Real Estate Round-Up: One last update on Prop 5 and Prop 10

 

Last updated 10/26/2018 at 8:50am



By now you have received your voter booklet for November’s election. As I read through it, I was reminded of the inaccurate portrayal of the financial impact Prop 5 will have on our cities and communities.

Back to basics; the Legislative Analyst Office states that Prop 5 will cost initially $1,000,000 and up to $1,000,000,000 in the future. This figure is based on a static analysis, which means, only the negative impact when a home is purchased utilizing a carried over property tax basis is calculated. There is no calculation for the positive impact on those properties that were sold that held a lower property tax basis and will now have a higher property tax basis.

Here’s an example: Mr. and Mrs. Smith sell their home for $900,000 in Fallbrook. They purchase a condo in San Francisco for $1,200,000 but bring their $500,000 tax basis with them. Their new tax basis would be based on $500,000 for the first $900,000 of the San Francisco condo and an additional 1 percent on the additional $300,000 of the total $1,200,000. The San Francisco property tax basis would be slightly less than the full 1 percent. That number is what is calculated into the LAO and reported in your booklet. But, what’s not calculated into the LAO number is the tax basis on the home Mr. and Mrs. Smith sold.


Remember, Mr. and Mrs. Smith’s tax basis in Fallbrook was based on $500,000. They sold it to Ms. Jones for $900,000, a buyer who did not bring a property tax basis with her. The Fallbrook property now has a new updated tax basis of $900,000. That positive impact is not calculated into the LAO’s figures as reported in the booklet. This total analysis is referred to as a dynamic analysis. The LAO never reports dynamic numbers.

The property tax basis on the San Francisco condo would be negatively impacted but the Fallbrook property would be positively impacted. For me, that sounds like, at the very least, a neutral number. What do you think?

San Diego County already accepts property tax basis transfers. Prop 5 would allow that transfer to exist across the entire state. There might be individual losses, but there will also be individual gains. The ability to help seniors move into a home better suited to their needs without facing dramatically higher property taxes, just makes common sense to me. The fact that this proposition also helps severely disabled people as well as disaster victims, makes it a winning proposition.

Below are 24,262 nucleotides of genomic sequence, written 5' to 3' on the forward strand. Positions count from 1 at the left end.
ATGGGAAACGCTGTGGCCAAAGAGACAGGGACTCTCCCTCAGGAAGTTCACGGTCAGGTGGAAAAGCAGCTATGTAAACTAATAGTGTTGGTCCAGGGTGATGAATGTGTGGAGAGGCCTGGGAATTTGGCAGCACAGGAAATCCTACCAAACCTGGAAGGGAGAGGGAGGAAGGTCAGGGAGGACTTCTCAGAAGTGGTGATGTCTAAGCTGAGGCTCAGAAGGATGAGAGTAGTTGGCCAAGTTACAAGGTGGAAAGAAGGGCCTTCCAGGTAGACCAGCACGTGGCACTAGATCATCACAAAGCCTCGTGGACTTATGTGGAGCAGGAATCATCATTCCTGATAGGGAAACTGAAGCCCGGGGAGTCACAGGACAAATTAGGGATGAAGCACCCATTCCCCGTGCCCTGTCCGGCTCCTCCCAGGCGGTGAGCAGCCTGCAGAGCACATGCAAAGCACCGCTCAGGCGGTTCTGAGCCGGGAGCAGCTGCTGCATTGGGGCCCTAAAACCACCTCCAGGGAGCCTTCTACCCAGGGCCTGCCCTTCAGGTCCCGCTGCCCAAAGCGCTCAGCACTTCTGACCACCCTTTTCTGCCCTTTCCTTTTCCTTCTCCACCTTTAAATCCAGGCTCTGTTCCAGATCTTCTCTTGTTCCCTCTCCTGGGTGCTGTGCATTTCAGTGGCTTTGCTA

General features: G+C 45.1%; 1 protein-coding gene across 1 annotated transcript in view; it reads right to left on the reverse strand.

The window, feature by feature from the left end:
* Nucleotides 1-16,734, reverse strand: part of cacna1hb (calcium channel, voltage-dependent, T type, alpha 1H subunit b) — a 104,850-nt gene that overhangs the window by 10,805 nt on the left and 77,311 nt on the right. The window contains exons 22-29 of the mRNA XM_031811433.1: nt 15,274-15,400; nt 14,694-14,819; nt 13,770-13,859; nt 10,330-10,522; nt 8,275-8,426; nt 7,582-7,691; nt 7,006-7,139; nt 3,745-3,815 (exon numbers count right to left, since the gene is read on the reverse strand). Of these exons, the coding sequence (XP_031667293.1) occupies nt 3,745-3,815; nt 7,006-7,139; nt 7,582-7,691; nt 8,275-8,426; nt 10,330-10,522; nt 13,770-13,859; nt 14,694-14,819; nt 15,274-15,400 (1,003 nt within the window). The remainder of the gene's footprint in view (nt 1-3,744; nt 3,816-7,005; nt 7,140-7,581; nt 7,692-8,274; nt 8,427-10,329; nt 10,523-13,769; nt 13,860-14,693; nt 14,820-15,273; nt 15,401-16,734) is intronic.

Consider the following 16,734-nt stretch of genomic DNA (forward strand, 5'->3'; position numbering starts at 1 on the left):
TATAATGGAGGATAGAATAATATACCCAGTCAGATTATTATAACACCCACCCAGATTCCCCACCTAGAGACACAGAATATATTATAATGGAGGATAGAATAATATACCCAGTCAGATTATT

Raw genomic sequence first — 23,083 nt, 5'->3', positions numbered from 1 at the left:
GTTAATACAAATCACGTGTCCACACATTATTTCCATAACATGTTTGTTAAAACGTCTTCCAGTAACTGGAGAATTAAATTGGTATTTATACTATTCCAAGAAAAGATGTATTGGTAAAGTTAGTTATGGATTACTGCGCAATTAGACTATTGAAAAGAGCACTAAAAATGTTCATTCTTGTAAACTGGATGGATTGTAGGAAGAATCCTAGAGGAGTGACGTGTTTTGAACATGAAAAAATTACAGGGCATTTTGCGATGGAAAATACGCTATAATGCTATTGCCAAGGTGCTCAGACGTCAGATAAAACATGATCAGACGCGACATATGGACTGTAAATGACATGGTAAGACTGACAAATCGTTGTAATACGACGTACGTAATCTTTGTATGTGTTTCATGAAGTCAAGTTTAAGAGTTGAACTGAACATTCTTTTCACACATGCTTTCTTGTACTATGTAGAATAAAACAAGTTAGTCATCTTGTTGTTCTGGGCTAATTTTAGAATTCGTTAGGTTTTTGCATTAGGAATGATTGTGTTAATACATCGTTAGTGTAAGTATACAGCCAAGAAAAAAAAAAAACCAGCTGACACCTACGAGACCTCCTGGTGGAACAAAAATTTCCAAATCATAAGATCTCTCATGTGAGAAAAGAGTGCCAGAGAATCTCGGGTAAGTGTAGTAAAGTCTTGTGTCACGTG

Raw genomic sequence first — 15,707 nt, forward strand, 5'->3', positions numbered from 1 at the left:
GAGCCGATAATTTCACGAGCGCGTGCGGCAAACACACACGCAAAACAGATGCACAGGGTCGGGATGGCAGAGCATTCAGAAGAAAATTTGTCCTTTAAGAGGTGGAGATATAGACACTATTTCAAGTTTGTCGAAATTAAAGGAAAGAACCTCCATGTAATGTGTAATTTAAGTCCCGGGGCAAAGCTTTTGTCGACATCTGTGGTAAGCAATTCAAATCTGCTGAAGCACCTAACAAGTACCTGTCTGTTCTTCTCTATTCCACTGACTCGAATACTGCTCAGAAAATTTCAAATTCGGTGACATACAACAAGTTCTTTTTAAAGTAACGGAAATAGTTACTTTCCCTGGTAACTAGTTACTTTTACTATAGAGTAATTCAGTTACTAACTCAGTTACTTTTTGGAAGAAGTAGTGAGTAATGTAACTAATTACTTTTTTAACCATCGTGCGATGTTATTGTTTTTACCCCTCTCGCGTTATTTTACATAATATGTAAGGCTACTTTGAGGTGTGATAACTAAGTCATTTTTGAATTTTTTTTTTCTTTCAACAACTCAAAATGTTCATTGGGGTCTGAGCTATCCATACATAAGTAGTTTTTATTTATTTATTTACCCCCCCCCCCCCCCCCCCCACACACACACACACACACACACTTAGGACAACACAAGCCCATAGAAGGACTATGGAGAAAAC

I’m asking you to spread the word, so we can pass this now.

Prop 10 seems to have an accurate message in the media and in the booklet. The simple fact is that Prop 10, if passed, will mean fewer rental properties because there will be no incentive for builders to create more housing. Less housing will result in higher rents on those that do exist. It will also impact every rental property, not just those owned by “big corporate landlords” but those owned by you and me. At a time when housing availability and affordability is critical, we can’t afford to do anything that will make that situation worse.


I hope this article has provided solid trustworthy information that will encourage you to vote yes on Prop 5 and vote no on Prop 10. Please tell your friends to do the same. Prop 10 seems to be on solid ground, but Prop 5, is going to need everyone’s help to push it over the finish line. Both will have a big impact on real estate availability and affordability which is the biggest issue the state has faced in generations.

Kim Murphy can be reached at kim@murphy-realty.com or (760) 415-9292 or at 130 N Main Avenue, in Fallbrook. Her broker license is #01229921, and she is on the board of directors for the California Association of Realtors.

 

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